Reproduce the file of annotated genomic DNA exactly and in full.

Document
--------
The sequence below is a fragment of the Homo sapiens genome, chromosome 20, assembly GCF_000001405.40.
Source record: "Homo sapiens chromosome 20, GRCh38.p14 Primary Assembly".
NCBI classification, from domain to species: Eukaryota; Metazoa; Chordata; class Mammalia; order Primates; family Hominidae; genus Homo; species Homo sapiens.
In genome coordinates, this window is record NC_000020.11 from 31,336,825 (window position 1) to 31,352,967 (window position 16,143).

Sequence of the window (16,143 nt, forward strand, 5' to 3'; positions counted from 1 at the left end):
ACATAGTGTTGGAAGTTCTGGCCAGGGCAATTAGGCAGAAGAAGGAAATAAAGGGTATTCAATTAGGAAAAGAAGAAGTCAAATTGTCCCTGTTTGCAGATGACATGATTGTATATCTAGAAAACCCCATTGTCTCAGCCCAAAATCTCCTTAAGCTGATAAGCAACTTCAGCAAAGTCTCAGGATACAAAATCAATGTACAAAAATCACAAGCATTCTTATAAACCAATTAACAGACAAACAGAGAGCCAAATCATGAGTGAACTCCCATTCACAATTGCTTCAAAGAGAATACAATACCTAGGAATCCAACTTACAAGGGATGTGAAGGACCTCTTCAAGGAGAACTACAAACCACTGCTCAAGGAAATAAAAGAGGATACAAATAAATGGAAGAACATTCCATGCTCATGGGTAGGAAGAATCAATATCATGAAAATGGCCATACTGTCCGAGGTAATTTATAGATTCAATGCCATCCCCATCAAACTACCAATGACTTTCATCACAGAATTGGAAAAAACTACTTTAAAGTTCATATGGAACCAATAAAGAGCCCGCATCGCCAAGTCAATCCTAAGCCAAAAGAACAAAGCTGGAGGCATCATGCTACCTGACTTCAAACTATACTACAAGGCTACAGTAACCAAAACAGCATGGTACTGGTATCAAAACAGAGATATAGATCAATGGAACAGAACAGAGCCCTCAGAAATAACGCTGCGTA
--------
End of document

The sequence below is a fragment of the Homo sapiens genome, chromosome 20, assembly GCF_000001405.40.
Source record: "Homo sapiens chromosome 20, GRCh38.p14 Primary Assembly".
NCBI classification, from domain to species: Eukaryota; Metazoa; Chordata; class Mammalia; order Primates; family Hominidae; genus Homo; species Homo sapiens.
In genome coordinates, this window is record NC_000020.11 from 31,336,825 (window position 1) to 31,352,967 (window position 16,143).

Sequence of the window (16,143 nt, forward strand, 5' to 3'; positions counted from 1 at the left end):
ACATAGTGTTGGAAGTTCTGGCCAGGGCAATTAGGCAGAAGAAGGAAATAAAGGGTATTCAATTAGGAAAAGAAGAAGTCAAATTGTCCCTGTTTGCAGATGACATGATTGTATATCTAGAAAACCCCATTGTCTCAGCCCAAAATCTCCTTAAGCTGATAAGCAACTTCAGCAAAGTCTCAGGATACAAAATCAATGTACAAAAATCACAAGCATTCTTATAAACCAATTAACAGACAAACAGAGAGCCAAATCATGAGTGAACTCCCATTCACAATTGCTTCAAAGAGAATACAATACCTAGGAATCCAACTTACAAGGGATGTGAAGGACCTCTTCAAGGAGAACTACAAACCACTGCTCAAGGAAATAAAAGAGGATACAAATAAATGGAAGAACATTCCATGCTCATGGGTAGGAAGAATCAATATCATGAAAATGGCCATACTGTCCGAGGTAATTTATAGATTCAATGCCATCCCCATCAAACTACCAATGACTTTCATCACAGAATTGGAAAAAACTACTTTAAAGTTCATATGGAACCAATAAAGAGCCCGCATCGCCAAGTCAATCCTAAGCCAAAAGAACAAAGCTGGAGGCATCATGCTACCTGACTTCAAACTATACTACAAGGCTACAGTAACCAAAACAGCATGGTACTGGTATCAAAACAGAGATATAGATCAATGGAACAGAACAGAGCCCTCAGAAATAACGCTGCGTA